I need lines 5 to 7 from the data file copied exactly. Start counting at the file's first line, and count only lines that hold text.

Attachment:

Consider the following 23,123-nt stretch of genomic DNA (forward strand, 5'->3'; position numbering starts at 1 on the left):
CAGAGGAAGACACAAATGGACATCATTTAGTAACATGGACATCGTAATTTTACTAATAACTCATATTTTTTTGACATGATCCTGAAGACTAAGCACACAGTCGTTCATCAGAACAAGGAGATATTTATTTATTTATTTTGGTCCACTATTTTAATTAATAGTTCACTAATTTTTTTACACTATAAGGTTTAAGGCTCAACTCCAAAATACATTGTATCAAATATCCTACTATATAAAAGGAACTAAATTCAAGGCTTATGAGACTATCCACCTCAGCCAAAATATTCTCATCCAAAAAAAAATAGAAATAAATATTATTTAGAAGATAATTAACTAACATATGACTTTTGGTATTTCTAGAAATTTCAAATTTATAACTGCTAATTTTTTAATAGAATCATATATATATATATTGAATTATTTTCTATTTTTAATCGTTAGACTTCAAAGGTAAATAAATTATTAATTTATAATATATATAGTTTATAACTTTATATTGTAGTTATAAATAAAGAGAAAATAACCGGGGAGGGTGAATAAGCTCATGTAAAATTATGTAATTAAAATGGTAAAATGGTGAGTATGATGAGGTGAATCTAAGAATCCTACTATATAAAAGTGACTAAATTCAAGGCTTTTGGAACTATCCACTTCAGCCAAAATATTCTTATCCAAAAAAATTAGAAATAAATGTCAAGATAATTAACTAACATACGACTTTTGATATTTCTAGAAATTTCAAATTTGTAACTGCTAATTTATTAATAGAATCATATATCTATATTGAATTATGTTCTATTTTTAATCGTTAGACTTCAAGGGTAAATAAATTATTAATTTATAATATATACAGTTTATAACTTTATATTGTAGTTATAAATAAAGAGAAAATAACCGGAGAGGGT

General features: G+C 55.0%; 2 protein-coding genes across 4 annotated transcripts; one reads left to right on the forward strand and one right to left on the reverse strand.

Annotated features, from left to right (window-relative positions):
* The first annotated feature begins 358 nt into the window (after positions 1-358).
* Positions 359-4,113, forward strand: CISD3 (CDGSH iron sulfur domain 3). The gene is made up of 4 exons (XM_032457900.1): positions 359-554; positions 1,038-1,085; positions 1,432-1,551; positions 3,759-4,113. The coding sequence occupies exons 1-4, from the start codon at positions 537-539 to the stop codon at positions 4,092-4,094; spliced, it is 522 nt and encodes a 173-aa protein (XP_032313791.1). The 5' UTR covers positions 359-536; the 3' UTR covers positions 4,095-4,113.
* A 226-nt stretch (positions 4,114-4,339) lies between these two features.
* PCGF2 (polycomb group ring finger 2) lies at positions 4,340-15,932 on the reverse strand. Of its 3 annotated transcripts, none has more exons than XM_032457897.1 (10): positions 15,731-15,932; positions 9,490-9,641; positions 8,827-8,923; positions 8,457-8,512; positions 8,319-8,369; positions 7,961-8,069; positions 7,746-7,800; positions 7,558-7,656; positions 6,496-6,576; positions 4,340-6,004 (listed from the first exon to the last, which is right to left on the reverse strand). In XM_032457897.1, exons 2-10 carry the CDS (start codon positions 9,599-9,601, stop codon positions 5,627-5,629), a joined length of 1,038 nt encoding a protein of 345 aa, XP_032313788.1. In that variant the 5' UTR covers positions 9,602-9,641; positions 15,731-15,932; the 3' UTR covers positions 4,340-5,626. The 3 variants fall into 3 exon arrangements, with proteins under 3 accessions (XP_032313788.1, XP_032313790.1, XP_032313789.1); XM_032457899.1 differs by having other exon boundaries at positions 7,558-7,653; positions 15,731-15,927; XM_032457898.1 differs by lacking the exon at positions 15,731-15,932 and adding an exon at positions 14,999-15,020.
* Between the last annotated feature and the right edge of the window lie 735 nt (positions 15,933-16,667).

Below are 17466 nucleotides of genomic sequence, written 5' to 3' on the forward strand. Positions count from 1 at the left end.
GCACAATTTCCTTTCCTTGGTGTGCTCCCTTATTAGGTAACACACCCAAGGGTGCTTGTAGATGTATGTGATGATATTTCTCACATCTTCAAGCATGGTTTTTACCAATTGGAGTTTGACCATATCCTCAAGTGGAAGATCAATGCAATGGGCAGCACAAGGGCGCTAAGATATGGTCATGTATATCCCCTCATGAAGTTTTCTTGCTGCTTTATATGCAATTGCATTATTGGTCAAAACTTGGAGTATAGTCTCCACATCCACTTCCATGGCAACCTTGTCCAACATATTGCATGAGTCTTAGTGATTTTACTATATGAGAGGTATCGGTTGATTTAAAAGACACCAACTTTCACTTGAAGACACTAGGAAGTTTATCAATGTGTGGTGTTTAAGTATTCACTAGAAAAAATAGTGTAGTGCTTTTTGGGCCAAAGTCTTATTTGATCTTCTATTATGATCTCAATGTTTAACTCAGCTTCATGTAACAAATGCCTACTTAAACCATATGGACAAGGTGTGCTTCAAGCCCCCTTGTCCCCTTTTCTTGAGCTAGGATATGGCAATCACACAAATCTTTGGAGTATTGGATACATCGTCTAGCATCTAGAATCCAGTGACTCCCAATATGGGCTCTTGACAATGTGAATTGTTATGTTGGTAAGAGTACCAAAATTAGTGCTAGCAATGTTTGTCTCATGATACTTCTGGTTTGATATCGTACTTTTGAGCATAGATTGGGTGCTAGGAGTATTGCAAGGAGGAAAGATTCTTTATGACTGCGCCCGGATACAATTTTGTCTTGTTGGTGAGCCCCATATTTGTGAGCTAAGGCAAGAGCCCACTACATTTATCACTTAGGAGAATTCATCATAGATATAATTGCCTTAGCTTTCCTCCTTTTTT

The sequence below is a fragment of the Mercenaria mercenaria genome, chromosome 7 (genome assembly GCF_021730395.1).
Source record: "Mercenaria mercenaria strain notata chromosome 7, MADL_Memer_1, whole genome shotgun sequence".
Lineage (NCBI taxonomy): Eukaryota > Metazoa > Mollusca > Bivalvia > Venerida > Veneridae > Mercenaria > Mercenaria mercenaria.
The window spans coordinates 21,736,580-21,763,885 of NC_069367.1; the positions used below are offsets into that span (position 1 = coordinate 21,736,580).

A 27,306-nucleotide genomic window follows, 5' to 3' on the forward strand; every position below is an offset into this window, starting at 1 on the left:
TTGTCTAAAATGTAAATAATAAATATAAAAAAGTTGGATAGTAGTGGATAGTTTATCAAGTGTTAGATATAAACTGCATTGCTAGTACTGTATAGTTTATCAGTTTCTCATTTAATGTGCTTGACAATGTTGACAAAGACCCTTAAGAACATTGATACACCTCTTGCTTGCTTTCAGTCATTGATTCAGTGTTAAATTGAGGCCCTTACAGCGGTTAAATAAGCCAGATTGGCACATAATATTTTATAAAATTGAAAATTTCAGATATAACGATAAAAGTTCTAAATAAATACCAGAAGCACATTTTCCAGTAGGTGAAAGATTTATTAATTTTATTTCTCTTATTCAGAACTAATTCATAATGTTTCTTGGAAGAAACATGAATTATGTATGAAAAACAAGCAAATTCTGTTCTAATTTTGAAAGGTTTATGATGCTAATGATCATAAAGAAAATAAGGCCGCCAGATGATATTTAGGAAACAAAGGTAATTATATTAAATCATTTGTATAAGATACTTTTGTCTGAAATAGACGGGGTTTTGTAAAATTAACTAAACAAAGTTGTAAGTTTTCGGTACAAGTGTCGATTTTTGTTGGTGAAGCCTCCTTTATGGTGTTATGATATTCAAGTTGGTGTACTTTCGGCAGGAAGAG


* The first annotated feature begins 358 nt into the window (after positions 1-358).
* Positions 359-4,113, forward strand: CISD3 (CDGSH iron sulfur domain 3). The gene is made up of 4 exons (XM_032457900.1): positions 359-554; positions 1,038-1,085; positions 1,432-1,551; positions 3,759-4,113. The coding sequence occupies exons 1-4, from the start codon at positions 537-539 to the stop codon at positions 4,092-4,094; spliced, it is 522 nt and encodes a 173-aa protein (XP_032313791.1). The 5' UTR covers positions 359-536; the 3' UTR covers positions 4,095-4,113.
* A 226-nt stretch (positions 4,114-4,339) lies between these two features.